Albert Fish (The Werewolf of Wysteria), Jeffrey Dahmer (The Milwaukee Cannibal), and Richard Ramirez (The Night Stalker) are just a few serial killers Dr. Dale Fryxell will be teaching about in CUH’s new Psychology of Serial Killers course (PSY 450) next fall semester. Fryxell will also be teaching two other psychology classes new to CUH’s spring semester: Sports Psychology (PSY 452) and Extreme Psychology (PSY 454).
“When I look at developing new courses, what I’m really looking at is courses that I think students will be excited about and energized by,”said Fryxell, who is also the Dean of Education Behavioral Science. “I really want them to engage in the learning process, and I think if it’s something that is interesting or cool, then it’s much easier to do that.”
A lot of the new Psychology courses at Chaminade have been running as special topic courses. When asked about how long the process is for new classes to get approved at the university, Fryxell stated that if professors or students want to propose a new course, they bring the idea to him, and then he will present it to the academic counsel at CUH. Once he submits the class, the process takes about two months before it is approved and turned into a formal course and it gets a course number.
Fryxell stated that his Sports Psychology course is designed for three groups of people. The first group is student athletes who are interested in learning more about being an athlete, how to motivate themselves, how to be good leaders, and how group dynamics work on teams. The next group are people who want to become coaches in the future. And the last group are parents that want to learn how to positively support their kids that are athletes.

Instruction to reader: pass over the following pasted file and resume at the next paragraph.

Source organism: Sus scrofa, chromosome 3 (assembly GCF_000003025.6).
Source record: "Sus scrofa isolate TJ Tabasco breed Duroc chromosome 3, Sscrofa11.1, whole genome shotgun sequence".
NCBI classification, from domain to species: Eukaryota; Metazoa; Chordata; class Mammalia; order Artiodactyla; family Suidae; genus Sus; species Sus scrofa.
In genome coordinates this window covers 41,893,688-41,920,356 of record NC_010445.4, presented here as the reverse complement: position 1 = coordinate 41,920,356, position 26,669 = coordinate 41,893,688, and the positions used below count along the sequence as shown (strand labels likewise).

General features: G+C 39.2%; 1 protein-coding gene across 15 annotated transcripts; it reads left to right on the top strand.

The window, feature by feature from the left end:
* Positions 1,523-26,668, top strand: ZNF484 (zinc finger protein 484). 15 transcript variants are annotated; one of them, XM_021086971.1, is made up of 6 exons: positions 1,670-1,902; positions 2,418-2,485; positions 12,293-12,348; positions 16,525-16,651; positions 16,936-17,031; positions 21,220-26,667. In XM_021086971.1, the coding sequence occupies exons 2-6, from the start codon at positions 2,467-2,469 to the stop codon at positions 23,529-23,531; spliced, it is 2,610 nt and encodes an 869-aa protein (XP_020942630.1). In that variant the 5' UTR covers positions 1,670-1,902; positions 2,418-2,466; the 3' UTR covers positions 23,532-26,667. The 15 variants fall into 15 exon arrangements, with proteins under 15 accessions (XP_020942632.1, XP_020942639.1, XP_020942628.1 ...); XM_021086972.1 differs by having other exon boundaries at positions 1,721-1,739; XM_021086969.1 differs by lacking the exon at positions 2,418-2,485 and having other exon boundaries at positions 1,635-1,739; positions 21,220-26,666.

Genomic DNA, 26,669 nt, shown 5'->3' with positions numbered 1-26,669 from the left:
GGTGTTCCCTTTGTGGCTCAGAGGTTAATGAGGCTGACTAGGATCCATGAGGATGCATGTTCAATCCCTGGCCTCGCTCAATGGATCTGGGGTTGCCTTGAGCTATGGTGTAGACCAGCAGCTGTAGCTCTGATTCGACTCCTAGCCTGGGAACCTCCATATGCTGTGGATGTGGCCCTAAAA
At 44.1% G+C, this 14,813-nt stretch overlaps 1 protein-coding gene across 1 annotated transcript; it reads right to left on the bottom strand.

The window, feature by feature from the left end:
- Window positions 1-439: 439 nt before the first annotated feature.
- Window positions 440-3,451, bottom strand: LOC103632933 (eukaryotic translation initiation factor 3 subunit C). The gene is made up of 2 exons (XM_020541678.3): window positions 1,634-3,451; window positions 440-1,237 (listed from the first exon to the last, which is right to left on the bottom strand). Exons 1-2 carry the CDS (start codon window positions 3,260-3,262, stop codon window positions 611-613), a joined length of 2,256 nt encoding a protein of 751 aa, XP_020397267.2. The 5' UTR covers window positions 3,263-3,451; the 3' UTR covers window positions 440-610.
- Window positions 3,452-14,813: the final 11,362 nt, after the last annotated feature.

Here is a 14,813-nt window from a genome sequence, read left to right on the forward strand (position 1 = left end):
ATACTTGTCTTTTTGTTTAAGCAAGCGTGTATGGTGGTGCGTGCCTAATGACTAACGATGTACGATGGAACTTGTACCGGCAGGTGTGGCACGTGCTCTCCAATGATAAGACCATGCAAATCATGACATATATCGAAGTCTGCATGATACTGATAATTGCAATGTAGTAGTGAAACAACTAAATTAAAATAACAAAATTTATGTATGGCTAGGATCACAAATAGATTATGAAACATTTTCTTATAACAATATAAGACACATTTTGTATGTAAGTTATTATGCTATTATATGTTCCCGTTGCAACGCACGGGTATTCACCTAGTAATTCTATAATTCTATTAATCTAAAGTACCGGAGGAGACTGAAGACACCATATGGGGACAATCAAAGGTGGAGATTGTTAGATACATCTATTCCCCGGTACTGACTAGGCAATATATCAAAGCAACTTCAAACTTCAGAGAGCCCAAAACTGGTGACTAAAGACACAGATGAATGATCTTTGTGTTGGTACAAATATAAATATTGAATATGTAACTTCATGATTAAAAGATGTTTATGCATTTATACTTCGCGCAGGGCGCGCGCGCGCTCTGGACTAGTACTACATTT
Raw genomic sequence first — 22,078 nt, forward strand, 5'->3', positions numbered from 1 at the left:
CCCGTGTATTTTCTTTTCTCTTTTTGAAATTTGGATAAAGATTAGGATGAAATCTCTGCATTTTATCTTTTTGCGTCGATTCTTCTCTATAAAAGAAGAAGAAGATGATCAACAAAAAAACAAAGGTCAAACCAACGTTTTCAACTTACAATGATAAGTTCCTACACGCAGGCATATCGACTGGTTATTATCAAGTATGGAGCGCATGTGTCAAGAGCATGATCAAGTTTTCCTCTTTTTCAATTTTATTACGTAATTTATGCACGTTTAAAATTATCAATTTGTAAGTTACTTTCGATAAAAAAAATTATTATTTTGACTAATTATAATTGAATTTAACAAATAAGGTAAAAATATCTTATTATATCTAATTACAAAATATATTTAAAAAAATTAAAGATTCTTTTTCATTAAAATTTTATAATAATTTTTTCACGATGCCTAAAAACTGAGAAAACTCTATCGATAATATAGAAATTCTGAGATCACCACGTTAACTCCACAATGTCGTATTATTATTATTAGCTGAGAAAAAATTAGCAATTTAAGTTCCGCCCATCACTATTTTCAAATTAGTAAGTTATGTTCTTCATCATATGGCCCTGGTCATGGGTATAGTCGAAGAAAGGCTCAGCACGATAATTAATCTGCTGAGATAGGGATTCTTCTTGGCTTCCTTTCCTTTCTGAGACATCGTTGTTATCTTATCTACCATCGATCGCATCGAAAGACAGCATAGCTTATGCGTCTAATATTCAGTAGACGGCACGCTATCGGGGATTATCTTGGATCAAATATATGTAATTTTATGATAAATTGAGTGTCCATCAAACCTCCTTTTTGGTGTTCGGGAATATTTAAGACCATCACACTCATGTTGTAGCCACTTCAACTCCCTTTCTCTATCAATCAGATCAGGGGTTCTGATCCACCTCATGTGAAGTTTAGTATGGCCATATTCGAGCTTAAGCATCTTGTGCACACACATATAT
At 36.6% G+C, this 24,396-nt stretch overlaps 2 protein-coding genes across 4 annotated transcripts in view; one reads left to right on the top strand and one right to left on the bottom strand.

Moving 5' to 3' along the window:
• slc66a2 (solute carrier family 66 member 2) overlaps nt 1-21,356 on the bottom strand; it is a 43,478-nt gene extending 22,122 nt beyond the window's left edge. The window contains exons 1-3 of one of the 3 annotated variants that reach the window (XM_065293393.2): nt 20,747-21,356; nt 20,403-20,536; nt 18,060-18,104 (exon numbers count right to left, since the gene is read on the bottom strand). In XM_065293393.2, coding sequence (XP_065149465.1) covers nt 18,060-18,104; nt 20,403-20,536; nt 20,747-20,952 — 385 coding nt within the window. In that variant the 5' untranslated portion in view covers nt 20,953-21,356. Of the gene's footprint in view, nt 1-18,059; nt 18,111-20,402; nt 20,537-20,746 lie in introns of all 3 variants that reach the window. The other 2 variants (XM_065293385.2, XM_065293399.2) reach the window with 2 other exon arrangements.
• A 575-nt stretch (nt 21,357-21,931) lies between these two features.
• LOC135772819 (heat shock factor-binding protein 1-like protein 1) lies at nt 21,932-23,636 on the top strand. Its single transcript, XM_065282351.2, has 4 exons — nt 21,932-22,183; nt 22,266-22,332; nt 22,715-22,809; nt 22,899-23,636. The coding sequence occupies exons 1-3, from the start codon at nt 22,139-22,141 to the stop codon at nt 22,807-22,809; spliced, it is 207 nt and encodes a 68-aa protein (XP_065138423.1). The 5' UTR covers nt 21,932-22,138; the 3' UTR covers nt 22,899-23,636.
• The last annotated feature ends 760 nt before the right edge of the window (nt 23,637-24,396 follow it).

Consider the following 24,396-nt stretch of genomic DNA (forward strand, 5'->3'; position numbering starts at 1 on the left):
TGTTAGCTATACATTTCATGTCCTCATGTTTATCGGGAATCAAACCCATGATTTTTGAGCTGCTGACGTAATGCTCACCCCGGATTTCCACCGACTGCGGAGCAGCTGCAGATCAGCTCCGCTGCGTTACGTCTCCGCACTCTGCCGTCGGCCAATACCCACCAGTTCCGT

In Extreme Psychology, students will dive into what goes into the minds of thrill seekers like Ted Davenport, professional BASE jumper and Freeskier. Fryxell stated that he will talk about high-endurance athletes and what goes into the mindset of somebody that can push his/her body to the limit. He’s also going to cover material like looking at navy seal training, how they combat fear and build mental toughness, mixed martial arts and what makes somebody want to get in the ring, and what makes people want to join or leave cults.
“It’s really kind of those, I call the fringe areas of psychology that are just really fascinating,” Fryxell said.
General Psychology (PSY 101) is a pre-requisite for most upper division Psychology courses, but Fryxell stated that he is willing to wave that pre-requisite if a student seems eager to take a course he is teaching.
Fryxell also stated that the new Psychology courses he’s teaching in the spring will be online only. He said that he loves teaching and misses the live contact he use to have with his students.
If you have any further questions, concerns, or want more information about the new Psychology courses at Chaminade, please contact Dr. Fryxell at his email [email protected]